Meaning of scorpion in English:

scorpion

Pronunciation /ˈskɔːpɪən/

Translate scorpion into Spanish

noun

  • 1A terrestrial arachnid with pincers similar to those of a lobster and a poisonous sting at the end of its jointed tail, which it can hold curved over its back. Most kinds live in tropical and subtropical areas.

    Order Scorpiones

    ‘As the frog struggles against the current with the scorpion on his back, he suddenly feels the piercing sting of the scorpion's tail.’
    • ‘Some of the more poisonous scorpions lived in the deserts of Egypt.’
    • ‘A few yards away, a South African officer has found one of the small but highly poisonous scorpions which infest the area.’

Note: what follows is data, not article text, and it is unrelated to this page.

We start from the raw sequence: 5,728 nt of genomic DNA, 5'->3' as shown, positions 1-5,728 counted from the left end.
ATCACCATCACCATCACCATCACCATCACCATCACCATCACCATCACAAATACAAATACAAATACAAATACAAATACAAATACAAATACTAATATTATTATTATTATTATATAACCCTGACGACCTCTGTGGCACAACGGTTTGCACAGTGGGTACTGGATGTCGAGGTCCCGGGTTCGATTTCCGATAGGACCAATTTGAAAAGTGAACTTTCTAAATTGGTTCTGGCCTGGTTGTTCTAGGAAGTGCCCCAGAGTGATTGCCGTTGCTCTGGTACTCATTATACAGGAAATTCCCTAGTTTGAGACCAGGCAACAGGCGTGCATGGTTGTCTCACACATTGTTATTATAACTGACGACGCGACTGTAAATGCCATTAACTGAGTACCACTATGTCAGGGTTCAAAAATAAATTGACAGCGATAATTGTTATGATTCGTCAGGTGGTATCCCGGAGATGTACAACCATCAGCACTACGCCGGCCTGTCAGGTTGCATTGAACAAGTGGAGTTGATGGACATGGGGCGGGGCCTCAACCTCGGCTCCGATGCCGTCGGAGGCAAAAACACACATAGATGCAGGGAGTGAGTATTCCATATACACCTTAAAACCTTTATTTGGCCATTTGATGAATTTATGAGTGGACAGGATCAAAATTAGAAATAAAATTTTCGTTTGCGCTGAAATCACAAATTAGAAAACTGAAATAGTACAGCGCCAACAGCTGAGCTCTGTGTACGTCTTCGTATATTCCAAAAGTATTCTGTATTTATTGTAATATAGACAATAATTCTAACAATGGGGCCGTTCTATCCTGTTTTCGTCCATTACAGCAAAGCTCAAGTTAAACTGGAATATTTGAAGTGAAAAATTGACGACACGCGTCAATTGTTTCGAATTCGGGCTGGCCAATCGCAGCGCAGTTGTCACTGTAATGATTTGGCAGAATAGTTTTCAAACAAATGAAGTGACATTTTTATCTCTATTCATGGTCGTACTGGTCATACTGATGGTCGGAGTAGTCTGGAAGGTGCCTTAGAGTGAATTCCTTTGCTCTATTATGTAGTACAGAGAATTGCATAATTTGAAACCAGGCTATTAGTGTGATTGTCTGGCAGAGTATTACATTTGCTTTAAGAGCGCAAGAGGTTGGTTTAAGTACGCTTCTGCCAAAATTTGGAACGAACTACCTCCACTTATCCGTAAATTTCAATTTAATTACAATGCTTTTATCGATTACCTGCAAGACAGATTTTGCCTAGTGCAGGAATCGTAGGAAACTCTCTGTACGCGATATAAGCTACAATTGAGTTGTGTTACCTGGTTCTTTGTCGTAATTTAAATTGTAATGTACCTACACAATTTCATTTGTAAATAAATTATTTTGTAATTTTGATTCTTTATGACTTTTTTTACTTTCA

• ‘Turning swiftly toward its prey, the scorpion darts forward with pincers outstretched, finally grabbing and stinging its victim.’
    • ‘Inceoglu collected venom - carefully - by permitting scorpions to sting vials covered with a film.’
    1. 1.1Used in names of arachnids and insects resembling a scorpion, e.g. false scorpion, water scorpion.
    2. 1.2the ScorpionThe zodiacal sign Scorpio or the constellation Scorpius.
    3. 1.3scorpionsliterary A whip with metal points.

Origin

Middle English via Old French from Latin scorpio(n-), based on Greek skorpios ‘scorpion’.